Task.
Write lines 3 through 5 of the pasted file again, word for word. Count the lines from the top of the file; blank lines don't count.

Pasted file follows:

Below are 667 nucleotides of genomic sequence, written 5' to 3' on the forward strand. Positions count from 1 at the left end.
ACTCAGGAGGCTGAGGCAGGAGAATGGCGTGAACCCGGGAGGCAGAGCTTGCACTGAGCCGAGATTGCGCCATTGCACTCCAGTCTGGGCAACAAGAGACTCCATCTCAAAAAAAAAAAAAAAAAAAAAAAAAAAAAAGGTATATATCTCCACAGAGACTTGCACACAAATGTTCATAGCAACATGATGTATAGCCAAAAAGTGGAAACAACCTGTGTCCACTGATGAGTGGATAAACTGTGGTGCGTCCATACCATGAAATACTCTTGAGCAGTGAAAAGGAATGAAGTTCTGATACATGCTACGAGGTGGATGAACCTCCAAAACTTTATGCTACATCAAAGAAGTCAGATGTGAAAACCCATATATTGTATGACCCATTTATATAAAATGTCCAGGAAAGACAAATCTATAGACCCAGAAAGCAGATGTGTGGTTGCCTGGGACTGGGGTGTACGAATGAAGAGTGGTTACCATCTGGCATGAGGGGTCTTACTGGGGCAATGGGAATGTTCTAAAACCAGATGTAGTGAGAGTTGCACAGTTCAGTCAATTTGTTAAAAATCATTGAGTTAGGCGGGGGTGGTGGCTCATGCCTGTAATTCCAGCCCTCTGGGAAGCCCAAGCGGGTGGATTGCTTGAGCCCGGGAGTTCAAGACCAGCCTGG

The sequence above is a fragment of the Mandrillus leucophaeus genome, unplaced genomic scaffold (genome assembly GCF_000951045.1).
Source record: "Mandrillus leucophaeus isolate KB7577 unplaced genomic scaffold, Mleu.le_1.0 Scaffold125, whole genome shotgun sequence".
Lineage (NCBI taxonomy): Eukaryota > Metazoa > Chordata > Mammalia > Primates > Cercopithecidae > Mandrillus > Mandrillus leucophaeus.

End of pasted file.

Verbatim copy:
The sequence above is a fragment of the Mandrillus leucophaeus genome, unplaced genomic scaffold (genome assembly GCF_000951045.1).
Source record: "Mandrillus leucophaeus isolate KB7577 unplaced genomic scaffold, Mleu.le_1.0 Scaffold125, whole genome shotgun sequence".
Lineage (NCBI taxonomy): Eukaryota > Metazoa > Chordata > Mammalia > Primates > Cercopithecidae > Mandrillus > Mandrillus leucophaeus.